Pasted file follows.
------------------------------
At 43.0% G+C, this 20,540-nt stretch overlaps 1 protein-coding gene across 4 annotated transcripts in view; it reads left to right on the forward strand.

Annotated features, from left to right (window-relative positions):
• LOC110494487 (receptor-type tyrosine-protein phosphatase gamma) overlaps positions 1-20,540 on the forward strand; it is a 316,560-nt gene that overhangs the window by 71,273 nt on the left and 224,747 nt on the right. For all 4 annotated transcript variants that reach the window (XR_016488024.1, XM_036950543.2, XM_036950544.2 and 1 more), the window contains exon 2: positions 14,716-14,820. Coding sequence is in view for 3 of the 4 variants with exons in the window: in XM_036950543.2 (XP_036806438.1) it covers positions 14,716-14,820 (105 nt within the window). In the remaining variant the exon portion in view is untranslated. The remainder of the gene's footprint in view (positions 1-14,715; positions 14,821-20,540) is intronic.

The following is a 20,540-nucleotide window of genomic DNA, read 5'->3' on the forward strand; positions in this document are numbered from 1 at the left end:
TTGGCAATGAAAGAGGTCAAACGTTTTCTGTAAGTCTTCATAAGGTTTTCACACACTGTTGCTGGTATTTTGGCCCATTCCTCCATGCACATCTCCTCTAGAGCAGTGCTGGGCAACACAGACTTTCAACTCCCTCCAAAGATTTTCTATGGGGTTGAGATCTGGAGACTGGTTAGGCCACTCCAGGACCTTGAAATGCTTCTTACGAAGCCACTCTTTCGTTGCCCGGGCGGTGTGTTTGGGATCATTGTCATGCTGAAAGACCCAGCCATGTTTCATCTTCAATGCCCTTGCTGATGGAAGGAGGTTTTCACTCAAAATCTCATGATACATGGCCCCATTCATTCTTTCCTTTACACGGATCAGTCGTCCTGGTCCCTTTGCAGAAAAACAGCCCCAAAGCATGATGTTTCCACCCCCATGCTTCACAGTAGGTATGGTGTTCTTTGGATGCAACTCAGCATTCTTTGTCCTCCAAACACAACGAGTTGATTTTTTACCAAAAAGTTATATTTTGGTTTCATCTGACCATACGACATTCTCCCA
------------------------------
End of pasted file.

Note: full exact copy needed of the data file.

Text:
At 43.0% G+C, this 20,540-nt stretch overlaps 1 protein-coding gene across 4 annotated transcripts in view; it reads left to right on the forward strand.

Annotated features, from left to right (window-relative positions):
• LOC110494487 (receptor-type tyrosine-protein phosphatase gamma) overlaps positions 1-20,540 on the forward strand; it is a 316,560-nt gene that overhangs the window by 71,273 nt on the left and 224,747 nt on the right. For all 4 annotated transcript variants that reach the window (XR_016488024.1, XM_036950543.2, XM_036950544.2 and 1 more), the window contains exon 2: positions 14,716-14,820. Coding sequence is in view for 3 of the 4 variants with exons in the window: in XM_036950543.2 (XP_036806438.1) it covers positions 14,716-14,820 (105 nt within the window). In the remaining variant the exon portion in view is untranslated. The remainder of the gene's footprint in view (positions 1-14,715; positions 14,821-20,540) is intronic.

The following is a 20,540-nucleotide window of genomic DNA, read 5'->3' on the forward strand; positions in this document are numbered from 1 at the left end:
TTGGCAATGAAAGAGGTCAAACGTTTTCTGTAAGTCTTCATAAGGTTTTCACACACTGTTGCTGGTATTTTGGCCCATTCCTCCATGCACATCTCCTCTAGAGCAGTGCTGGGCAACACAGACTTTCAACTCCCTCCAAAGATTTTCTATGGGGTTGAGATCTGGAGACTGGTTAGGCCACTCCAGGACCTTGAAATGCTTCTTACGAAGCCACTCTTTCGTTGCCCGGGCGGTGTGTTTGGGATCATTGTCATGCTGAAAGACCCAGCCATGTTTCATCTTCAATGCCCTTGCTGATGGAAGGAGGTTTTCACTCAAAATCTCATGATACATGGCCCCATTCATTCTTTCCTTTACACGGATCAGTCGTCCTGGTCCCTTTGCAGAAAAACAGCCCCAAAGCATGATGTTTCCACCCCCATGCTTCACAGTAGGTATGGTGTTCTTTGGATGCAACTCAGCATTCTTTGTCCTCCAAACACAACGAGTTGATTTTTTACCAAAAAGTTATATTTTGGTTTCATCTGACCATACGACATTCTCCCA